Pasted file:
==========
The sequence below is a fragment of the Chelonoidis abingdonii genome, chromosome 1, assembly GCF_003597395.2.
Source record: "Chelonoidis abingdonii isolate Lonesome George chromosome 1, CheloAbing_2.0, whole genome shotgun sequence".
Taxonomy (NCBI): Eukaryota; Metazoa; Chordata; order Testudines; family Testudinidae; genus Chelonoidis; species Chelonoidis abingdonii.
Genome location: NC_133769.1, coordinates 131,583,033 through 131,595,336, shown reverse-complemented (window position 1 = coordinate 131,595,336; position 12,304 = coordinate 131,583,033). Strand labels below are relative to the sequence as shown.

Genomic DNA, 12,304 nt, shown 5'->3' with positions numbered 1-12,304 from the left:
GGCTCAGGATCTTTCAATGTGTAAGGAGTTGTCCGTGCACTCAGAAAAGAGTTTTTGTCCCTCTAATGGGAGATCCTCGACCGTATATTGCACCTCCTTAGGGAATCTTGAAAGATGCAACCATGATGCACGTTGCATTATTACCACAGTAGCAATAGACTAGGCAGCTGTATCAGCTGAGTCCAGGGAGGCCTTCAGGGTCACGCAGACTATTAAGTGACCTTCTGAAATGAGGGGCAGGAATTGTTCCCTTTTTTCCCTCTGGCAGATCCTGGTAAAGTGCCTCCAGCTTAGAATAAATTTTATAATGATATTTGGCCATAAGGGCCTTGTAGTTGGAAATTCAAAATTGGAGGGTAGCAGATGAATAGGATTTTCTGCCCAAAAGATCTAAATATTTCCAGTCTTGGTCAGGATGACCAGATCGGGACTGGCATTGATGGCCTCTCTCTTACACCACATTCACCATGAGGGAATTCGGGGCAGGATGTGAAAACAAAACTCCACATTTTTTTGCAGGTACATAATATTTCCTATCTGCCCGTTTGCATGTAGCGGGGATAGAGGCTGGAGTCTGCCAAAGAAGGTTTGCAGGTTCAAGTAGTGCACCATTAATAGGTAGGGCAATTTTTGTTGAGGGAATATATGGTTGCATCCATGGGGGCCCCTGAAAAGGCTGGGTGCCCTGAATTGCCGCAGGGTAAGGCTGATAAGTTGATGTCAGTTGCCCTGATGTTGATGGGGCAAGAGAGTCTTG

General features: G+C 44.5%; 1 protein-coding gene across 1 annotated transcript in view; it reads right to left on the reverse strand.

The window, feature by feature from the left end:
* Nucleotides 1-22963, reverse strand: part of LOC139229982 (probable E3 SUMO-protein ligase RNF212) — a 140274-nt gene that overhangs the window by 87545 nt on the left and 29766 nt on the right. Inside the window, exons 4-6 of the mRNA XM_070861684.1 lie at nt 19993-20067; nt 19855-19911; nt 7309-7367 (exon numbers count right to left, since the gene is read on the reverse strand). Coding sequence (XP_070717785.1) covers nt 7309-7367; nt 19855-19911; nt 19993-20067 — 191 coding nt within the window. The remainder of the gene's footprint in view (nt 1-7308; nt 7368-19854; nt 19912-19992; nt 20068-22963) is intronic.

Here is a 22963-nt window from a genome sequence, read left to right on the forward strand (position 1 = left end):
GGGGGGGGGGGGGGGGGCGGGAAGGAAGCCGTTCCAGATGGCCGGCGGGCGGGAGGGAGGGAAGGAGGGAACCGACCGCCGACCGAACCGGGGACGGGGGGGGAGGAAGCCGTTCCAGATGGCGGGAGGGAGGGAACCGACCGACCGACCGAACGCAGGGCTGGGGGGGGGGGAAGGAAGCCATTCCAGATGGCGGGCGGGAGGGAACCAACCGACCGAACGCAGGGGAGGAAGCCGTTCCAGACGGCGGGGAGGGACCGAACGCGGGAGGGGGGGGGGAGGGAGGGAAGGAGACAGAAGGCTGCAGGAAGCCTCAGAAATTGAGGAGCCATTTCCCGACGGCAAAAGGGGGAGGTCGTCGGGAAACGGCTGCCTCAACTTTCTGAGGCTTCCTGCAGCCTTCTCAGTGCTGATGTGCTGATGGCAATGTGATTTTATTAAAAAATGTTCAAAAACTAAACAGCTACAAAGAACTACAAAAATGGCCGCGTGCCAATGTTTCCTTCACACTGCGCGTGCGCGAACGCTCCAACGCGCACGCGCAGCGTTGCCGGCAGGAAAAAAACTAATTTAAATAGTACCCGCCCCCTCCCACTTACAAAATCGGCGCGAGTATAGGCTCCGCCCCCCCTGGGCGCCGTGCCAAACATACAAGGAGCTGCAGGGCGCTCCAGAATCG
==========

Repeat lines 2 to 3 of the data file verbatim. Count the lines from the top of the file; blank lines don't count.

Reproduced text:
Source record: "Chelonoidis abingdonii isolate Lonesome George chromosome 1, CheloAbing_2.0, whole genome shotgun sequence".
Taxonomy (NCBI): Eukaryota; Metazoa; Chordata; order Testudines; family Testudinidae; genus Chelonoidis; species Chelonoidis abingdonii.